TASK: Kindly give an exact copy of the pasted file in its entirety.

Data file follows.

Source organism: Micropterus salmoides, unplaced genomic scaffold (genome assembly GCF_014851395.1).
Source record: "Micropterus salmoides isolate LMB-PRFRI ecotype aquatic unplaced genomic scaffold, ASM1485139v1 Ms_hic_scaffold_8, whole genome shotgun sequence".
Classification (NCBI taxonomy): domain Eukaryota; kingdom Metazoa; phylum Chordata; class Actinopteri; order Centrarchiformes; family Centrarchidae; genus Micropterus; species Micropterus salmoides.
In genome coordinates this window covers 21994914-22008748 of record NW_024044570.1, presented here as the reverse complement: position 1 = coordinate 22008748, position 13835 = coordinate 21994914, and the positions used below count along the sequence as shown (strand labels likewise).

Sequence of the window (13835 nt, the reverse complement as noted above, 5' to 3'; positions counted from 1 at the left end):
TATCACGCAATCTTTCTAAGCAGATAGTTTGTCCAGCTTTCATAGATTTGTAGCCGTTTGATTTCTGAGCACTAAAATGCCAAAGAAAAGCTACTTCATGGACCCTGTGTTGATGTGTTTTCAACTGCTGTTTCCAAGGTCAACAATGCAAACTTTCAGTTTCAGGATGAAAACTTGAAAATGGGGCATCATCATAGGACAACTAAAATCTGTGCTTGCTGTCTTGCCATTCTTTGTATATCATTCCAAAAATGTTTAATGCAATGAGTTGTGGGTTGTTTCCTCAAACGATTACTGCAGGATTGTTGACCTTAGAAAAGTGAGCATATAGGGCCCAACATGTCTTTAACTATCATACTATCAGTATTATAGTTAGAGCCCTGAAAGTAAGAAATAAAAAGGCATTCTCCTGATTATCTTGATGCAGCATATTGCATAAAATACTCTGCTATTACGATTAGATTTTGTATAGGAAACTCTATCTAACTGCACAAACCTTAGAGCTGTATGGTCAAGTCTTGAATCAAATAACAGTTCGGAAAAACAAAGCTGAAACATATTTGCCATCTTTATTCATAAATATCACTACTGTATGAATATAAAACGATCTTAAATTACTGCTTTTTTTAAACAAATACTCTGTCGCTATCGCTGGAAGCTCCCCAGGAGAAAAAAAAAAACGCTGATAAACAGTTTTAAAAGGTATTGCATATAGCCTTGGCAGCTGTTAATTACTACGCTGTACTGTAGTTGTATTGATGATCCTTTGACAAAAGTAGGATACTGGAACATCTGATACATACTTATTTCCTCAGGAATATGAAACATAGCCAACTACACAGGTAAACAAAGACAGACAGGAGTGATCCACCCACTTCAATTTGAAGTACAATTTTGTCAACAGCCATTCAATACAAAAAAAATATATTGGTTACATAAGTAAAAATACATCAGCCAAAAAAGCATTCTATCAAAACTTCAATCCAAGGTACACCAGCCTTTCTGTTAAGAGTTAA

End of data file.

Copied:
Source organism: Micropterus salmoides, unplaced genomic scaffold (genome assembly GCF_014851395.1).
Source record: "Micropterus salmoides isolate LMB-PRFRI ecotype aquatic unplaced genomic scaffold, ASM1485139v1 Ms_hic_scaffold_8, whole genome shotgun sequence".
Classification (NCBI taxonomy): domain Eukaryota; kingdom Metazoa; phylum Chordata; class Actinopteri; order Centrarchiformes; family Centrarchidae; genus Micropterus; species Micropterus salmoides.
In genome coordinates this window covers 21994914-22008748 of record NW_024044570.1, presented here as the reverse complement: position 1 = coordinate 22008748, position 13835 = coordinate 21994914, and the positions used below count along the sequence as shown (strand labels likewise).

Sequence of the window (13835 nt, the reverse complement as noted above, 5' to 3'; positions counted from 1 at the left end):
TATCACGCAATCTTTCTAAGCAGATAGTTTGTCCAGCTTTCATAGATTTGTAGCCGTTTGATTTCTGAGCACTAAAATGCCAAAGAAAAGCTACTTCATGGACCCTGTGTTGATGTGTTTTCAACTGCTGTTTCCAAGGTCAACAATGCAAACTTTCAGTTTCAGGATGAAAACTTGAAAATGGGGCATCATCATAGGACAACTAAAATCTGTGCTTGCTGTCTTGCCATTCTTTGTATATCATTCCAAAAATGTTTAATGCAATGAGTTGTGGGTTGTTTCCTCAAACGATTACTGCAGGATTGTTGACCTTAGAAAAGTGAGCATATAGGGCCCAACATGTCTTTAACTATCATACTATCAGTATTATAGTTAGAGCCCTGAAAGTAAGAAATAAAAAGGCATTCTCCTGATTATCTTGATGCAGCATATTGCATAAAATACTCTGCTATTACGATTAGATTTTGTATAGGAAACTCTATCTAACTGCACAAACCTTAGAGCTGTATGGTCAAGTCTTGAATCAAATAACAGTTCGGAAAAACAAAGCTGAAACATATTTGCCATCTTTATTCATAAATATCACTACTGTATGAATATAAAACGATCTTAAATTACTGCTTTTTTTAAACAAATACTCTGTCGCTATCGCTGGAAGCTCCCCAGGAGAAAAAAAAAAACGCTGATAAACAGTTTTAAAAGGTATTGCATATAGCCTTGGCAGCTGTTAATTACTACGCTGTACTGTAGTTGTATTGATGATCCTTTGACAAAAGTAGGATACTGGAACATCTGATACATACTTATTTCCTCAGGAATATGAAACATAGCCAACTACACAGGTAAACAAAGACAGACAGGAGTGATCCACCCACTTCAATTTGAAGTACAATTTTGTCAACAGCCATTCAATACAAAAAAAATATATTGGTTACATAAGTAAAAATACATCAGCCAAAAAAGCATTCTATCAAAACTTCAATCCAAGGTACACCAGCCTTTCTGTTAAGAGTTAA